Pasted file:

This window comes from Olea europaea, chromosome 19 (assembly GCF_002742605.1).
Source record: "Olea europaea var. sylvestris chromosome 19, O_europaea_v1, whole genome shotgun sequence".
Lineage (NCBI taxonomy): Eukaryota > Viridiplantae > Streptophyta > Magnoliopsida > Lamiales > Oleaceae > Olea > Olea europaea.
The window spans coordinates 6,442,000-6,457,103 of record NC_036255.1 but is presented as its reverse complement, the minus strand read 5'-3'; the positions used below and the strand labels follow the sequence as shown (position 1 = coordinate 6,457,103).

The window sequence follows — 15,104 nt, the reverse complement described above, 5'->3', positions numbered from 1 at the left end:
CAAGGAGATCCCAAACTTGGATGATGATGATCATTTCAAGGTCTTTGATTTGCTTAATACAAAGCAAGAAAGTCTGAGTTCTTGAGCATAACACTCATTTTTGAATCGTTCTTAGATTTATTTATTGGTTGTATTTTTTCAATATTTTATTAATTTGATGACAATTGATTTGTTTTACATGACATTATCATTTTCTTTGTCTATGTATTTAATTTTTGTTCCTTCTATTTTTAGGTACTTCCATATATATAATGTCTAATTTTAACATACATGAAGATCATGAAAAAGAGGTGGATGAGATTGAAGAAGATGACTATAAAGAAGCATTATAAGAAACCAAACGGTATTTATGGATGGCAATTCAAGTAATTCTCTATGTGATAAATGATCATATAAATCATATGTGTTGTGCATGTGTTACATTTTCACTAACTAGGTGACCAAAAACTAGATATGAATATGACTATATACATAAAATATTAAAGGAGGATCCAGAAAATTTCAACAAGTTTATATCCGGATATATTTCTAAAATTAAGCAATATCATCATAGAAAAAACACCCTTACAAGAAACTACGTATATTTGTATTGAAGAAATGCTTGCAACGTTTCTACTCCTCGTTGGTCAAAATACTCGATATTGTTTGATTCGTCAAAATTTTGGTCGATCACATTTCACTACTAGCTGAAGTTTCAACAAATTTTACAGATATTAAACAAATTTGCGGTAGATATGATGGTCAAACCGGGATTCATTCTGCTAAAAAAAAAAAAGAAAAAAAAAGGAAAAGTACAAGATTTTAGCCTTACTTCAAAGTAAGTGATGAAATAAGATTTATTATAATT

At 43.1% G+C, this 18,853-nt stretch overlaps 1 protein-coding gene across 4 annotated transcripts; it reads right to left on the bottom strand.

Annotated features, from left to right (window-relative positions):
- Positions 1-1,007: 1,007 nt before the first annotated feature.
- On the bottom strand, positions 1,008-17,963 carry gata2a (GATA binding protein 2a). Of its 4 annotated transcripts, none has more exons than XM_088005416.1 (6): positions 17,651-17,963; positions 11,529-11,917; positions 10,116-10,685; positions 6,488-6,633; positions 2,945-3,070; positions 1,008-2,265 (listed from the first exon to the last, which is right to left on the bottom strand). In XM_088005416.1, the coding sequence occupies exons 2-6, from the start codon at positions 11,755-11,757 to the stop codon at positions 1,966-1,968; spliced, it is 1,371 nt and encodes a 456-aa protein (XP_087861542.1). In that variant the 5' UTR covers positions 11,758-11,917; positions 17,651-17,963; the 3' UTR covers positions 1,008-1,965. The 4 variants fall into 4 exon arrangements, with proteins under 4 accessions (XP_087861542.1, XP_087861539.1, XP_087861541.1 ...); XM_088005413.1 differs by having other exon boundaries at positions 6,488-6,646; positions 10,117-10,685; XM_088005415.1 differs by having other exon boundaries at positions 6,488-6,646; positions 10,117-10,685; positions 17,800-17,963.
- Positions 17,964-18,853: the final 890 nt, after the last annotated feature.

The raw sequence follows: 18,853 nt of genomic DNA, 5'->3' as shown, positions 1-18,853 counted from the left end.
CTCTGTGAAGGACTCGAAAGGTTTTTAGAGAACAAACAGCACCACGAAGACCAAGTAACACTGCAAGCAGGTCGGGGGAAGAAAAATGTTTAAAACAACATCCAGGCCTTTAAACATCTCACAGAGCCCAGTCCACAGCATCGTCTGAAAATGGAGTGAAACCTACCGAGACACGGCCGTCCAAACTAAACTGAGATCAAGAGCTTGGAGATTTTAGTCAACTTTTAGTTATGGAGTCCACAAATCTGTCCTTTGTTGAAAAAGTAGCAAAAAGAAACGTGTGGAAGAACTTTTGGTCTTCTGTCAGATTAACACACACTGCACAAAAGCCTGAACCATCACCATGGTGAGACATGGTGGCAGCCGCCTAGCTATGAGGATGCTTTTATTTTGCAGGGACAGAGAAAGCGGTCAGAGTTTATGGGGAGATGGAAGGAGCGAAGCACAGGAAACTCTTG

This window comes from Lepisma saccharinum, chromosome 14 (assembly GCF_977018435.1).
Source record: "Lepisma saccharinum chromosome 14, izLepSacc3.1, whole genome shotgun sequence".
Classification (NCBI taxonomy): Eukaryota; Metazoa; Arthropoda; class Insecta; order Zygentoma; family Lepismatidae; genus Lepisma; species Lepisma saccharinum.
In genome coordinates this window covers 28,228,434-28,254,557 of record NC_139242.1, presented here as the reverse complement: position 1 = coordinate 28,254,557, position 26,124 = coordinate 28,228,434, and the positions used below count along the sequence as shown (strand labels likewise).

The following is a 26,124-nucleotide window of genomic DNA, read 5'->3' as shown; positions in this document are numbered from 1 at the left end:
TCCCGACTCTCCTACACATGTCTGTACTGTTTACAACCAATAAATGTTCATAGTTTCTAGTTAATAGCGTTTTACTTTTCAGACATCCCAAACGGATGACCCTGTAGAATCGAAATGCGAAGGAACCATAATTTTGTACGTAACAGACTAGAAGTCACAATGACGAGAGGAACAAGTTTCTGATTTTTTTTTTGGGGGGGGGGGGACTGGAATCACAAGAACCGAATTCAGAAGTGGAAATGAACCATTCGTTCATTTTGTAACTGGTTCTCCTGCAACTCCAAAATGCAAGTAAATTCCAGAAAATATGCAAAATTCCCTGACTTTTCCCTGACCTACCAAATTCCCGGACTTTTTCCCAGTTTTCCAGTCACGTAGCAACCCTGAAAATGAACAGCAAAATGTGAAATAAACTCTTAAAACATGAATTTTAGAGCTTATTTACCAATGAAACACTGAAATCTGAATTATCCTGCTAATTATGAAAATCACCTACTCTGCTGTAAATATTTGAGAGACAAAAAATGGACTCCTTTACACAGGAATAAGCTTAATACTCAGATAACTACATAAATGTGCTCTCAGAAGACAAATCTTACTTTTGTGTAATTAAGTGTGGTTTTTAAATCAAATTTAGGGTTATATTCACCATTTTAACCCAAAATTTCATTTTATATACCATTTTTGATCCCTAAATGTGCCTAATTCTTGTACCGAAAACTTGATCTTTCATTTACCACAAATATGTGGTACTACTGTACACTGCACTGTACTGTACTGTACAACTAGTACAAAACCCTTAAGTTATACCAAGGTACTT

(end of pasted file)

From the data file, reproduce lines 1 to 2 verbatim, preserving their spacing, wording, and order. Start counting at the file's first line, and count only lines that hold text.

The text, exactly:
This window comes from Olea europaea, chromosome 19 (assembly GCF_002742605.1).
Source record: "Olea europaea var. sylvestris chromosome 19, O_europaea_v1, whole genome shotgun sequence".